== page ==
From the Director

Dear Reader,

This issue of the Arts of Liberty Bulletin features different pieces related to literature, and arises from a number of providential connections. I encountered Arnold Bennett’s 1907 Literary Taste and How to Form It through my collaboration with Lisa Vandamme’s Read With Me project. We led a series of conversations on the short, practical, challenging, inspiring guide which I found very fruitful. Here is a teaser: The makers of literature are those who have seen and felt the miraculous interestingness of the universe. A “chance-meeting” at last year’s National Symposium for Classical Education introduced me to Megan Lindsay, a Great Hearts’ drama and literature teacher who shared with me some of her secrets for opening the minds and hearts of her students to the power of Shakespeare (which I adapted for a very successful workshop at an elementary school in Kentucky). I celebrated Providence in the works of JRR Tolkien and the classical liberal arts revival in my talk at last year’s Circe Institute conference.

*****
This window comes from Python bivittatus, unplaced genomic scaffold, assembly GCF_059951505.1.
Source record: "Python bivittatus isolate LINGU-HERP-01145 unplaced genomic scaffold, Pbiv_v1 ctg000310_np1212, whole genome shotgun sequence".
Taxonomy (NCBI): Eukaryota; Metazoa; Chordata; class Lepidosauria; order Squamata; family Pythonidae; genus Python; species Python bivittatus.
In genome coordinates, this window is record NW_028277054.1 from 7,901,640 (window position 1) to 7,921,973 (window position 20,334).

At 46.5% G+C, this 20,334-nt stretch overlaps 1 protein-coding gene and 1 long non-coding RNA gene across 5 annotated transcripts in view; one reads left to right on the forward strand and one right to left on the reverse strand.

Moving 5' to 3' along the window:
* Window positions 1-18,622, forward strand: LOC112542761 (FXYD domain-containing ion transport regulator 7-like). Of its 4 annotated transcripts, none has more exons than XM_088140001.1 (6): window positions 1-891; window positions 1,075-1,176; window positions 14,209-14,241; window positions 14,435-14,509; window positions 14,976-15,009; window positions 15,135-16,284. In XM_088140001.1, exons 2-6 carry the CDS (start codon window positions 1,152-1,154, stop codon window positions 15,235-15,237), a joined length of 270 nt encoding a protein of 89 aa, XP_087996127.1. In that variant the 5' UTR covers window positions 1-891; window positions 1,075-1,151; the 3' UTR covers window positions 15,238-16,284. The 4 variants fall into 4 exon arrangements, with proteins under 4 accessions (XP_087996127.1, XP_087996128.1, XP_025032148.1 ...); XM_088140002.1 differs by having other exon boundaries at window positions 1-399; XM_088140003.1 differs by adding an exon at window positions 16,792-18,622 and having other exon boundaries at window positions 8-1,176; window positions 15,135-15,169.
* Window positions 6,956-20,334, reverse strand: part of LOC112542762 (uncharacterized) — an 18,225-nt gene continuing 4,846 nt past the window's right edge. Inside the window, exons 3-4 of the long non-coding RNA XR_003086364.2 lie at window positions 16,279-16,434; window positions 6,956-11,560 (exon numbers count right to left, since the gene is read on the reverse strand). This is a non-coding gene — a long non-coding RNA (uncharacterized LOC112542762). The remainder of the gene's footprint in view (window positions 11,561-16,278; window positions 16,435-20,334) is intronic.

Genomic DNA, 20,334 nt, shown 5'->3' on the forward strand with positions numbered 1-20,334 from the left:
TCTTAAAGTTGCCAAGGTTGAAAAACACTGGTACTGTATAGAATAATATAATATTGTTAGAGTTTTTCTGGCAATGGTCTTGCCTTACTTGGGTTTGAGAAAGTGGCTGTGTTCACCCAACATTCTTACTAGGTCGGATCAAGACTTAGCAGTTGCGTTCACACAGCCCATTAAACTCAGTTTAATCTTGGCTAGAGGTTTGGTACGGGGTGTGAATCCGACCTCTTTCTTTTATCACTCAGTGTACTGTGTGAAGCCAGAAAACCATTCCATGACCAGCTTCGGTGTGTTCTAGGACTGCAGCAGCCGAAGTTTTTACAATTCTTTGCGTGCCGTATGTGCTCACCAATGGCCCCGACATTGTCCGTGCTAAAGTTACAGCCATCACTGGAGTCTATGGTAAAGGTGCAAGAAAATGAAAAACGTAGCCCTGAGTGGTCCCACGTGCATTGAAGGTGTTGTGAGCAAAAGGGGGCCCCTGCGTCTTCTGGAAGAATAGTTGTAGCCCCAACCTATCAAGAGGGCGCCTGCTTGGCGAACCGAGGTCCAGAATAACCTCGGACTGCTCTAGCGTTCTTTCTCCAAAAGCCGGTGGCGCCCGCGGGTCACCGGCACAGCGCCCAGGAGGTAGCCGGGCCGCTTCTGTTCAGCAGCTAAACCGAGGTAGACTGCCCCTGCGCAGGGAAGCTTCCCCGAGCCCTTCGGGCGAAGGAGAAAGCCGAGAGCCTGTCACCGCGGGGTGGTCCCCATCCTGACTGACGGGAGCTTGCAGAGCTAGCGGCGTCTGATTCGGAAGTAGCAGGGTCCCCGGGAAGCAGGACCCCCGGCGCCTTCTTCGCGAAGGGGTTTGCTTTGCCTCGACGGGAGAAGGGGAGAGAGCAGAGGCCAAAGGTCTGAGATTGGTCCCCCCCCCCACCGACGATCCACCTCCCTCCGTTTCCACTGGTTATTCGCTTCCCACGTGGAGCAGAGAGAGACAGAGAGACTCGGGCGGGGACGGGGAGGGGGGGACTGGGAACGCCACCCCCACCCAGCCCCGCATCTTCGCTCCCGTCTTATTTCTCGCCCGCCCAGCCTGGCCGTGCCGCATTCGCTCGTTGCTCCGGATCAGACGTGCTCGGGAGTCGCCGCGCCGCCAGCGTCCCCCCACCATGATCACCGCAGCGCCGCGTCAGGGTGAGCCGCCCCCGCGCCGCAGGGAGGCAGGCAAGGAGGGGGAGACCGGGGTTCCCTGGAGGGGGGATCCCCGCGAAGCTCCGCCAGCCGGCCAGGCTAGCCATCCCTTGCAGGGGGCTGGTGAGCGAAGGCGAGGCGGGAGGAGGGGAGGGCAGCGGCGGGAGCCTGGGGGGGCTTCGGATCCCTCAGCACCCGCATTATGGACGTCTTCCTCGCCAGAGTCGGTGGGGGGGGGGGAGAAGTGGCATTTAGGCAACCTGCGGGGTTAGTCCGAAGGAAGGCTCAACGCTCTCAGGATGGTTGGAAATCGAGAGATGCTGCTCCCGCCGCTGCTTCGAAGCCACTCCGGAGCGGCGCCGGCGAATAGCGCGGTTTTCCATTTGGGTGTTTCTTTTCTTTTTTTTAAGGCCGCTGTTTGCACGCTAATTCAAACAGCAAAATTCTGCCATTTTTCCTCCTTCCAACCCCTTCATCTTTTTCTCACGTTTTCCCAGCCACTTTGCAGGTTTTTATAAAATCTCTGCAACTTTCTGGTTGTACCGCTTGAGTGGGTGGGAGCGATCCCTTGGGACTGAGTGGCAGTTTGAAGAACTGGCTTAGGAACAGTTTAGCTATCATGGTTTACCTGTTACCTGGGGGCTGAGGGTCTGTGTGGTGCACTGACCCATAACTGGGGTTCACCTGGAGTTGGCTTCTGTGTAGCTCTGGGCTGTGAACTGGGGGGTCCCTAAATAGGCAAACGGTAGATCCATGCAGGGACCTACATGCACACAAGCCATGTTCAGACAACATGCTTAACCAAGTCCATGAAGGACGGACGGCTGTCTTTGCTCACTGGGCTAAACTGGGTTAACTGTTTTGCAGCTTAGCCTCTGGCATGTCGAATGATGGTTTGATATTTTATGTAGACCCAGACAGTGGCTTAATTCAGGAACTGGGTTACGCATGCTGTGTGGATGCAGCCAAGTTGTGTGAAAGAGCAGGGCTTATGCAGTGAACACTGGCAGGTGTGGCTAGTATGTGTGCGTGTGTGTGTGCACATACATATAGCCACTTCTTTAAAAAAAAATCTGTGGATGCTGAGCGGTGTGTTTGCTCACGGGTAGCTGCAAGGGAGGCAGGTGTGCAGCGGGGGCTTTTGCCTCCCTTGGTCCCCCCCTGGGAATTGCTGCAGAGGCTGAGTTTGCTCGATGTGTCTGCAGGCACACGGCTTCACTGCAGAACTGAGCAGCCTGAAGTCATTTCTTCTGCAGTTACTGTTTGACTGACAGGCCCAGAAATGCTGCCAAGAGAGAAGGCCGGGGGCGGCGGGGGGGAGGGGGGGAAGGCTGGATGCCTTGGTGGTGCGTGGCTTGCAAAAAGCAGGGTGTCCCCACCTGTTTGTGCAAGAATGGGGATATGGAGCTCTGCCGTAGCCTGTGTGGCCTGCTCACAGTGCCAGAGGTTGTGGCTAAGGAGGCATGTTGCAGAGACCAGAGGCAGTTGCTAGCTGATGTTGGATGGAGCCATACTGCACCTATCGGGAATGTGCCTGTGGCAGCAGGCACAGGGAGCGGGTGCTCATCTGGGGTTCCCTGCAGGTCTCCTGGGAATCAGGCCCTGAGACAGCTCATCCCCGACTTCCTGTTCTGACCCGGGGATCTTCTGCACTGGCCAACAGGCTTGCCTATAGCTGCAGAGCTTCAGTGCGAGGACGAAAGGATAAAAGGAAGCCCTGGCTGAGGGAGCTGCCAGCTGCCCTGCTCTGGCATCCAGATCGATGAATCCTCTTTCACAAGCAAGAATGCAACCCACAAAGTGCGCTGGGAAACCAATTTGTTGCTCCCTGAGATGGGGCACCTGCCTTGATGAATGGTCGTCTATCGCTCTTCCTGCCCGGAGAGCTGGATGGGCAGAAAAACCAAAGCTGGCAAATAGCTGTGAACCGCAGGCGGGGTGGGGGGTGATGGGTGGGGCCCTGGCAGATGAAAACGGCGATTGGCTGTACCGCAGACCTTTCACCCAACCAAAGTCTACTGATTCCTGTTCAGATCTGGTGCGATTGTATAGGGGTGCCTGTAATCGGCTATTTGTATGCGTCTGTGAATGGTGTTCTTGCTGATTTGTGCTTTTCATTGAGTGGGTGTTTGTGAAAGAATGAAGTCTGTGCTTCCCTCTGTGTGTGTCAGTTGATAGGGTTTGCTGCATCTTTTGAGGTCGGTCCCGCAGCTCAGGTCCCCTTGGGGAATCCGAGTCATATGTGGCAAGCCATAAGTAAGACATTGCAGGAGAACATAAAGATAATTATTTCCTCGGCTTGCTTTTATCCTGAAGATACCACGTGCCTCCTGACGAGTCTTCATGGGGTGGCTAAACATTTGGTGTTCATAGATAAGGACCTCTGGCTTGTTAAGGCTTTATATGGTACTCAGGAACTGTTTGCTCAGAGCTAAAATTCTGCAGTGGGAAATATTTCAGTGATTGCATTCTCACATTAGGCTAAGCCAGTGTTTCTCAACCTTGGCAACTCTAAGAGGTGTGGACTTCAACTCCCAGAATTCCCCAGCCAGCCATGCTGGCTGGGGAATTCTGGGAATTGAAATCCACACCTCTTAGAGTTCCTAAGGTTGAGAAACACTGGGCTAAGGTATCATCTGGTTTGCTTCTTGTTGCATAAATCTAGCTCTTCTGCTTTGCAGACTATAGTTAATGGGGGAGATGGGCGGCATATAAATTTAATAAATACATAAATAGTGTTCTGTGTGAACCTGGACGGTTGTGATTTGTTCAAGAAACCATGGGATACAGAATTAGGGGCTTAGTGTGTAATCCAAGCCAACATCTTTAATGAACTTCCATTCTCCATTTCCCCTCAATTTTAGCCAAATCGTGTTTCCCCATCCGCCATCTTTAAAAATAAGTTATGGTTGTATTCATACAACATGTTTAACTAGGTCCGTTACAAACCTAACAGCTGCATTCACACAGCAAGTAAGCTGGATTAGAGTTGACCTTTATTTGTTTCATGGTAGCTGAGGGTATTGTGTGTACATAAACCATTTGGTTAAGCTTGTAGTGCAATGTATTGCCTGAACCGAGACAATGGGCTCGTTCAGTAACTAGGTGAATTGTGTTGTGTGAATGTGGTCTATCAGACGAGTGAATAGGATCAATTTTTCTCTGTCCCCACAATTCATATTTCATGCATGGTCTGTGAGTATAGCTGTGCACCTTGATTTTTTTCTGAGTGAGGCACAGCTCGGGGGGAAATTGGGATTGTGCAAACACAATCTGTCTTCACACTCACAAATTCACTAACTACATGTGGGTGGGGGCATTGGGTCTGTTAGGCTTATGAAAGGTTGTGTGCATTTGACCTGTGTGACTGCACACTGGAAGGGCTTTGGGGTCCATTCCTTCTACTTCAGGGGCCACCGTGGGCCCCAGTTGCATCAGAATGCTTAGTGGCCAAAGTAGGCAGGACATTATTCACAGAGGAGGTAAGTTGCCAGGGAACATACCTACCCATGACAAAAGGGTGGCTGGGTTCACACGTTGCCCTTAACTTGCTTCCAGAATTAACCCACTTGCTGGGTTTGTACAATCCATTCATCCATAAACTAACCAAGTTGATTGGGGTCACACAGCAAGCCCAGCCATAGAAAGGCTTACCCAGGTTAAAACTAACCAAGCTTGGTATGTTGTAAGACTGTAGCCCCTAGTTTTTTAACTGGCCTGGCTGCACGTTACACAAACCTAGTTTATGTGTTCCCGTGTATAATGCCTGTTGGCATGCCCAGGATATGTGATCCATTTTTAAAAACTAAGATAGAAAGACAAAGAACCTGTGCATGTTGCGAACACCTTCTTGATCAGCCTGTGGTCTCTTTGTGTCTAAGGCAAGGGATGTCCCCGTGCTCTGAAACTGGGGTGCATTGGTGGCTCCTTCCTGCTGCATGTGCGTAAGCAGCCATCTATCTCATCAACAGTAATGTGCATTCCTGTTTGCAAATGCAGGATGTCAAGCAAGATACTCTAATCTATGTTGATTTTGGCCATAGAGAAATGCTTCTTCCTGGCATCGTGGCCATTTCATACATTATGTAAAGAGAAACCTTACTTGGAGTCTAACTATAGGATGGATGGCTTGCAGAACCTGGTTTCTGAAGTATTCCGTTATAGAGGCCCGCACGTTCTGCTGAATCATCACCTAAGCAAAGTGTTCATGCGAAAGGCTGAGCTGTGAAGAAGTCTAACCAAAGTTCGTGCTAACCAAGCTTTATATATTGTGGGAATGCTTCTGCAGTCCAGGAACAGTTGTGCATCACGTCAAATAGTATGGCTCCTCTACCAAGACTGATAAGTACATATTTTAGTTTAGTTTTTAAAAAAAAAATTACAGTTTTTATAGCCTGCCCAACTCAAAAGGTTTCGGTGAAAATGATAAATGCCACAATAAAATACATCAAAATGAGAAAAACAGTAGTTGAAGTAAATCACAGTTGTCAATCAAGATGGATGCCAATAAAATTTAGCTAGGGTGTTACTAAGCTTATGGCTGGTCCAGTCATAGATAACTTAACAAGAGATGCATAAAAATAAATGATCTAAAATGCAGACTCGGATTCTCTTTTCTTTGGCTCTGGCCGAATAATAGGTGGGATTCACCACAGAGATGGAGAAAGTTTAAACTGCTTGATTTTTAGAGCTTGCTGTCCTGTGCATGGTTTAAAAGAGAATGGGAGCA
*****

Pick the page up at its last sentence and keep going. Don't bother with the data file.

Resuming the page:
The new year has seen our work at the Boethius Institute continue to develop. Our Fellows in formation just completed a short course on logic by considering the ways in which it helps perfect our reasoning even in matters where we can’t attain the mathematical certainty, and encountering Aristotle’s description of the magical moment of intellectual insight that elevates us above the limited but powerful realm of sensory experience. We will now turn to look at classical rhetoric in theory and practice. Senior Fellow Erik Ellis discussed criteria for a canon of great books with colleagues in South America. Matthew Walz gave a talk on Benedict XVI’s concern for healing reason at the Circe Institute’s Forma Symposium. Jeffrey Lehman and I offered talks on the liberal arts and the history of Catholic education at the St. John Bosco Conference in Denver, and soon we will begin our modern mathematics sequence with our students at the Pascal Institute in the Netherlands.

Many more seeds are germinating to bear fruit in the summer and beyond. I look forward to reporting on them for our next Bulletin.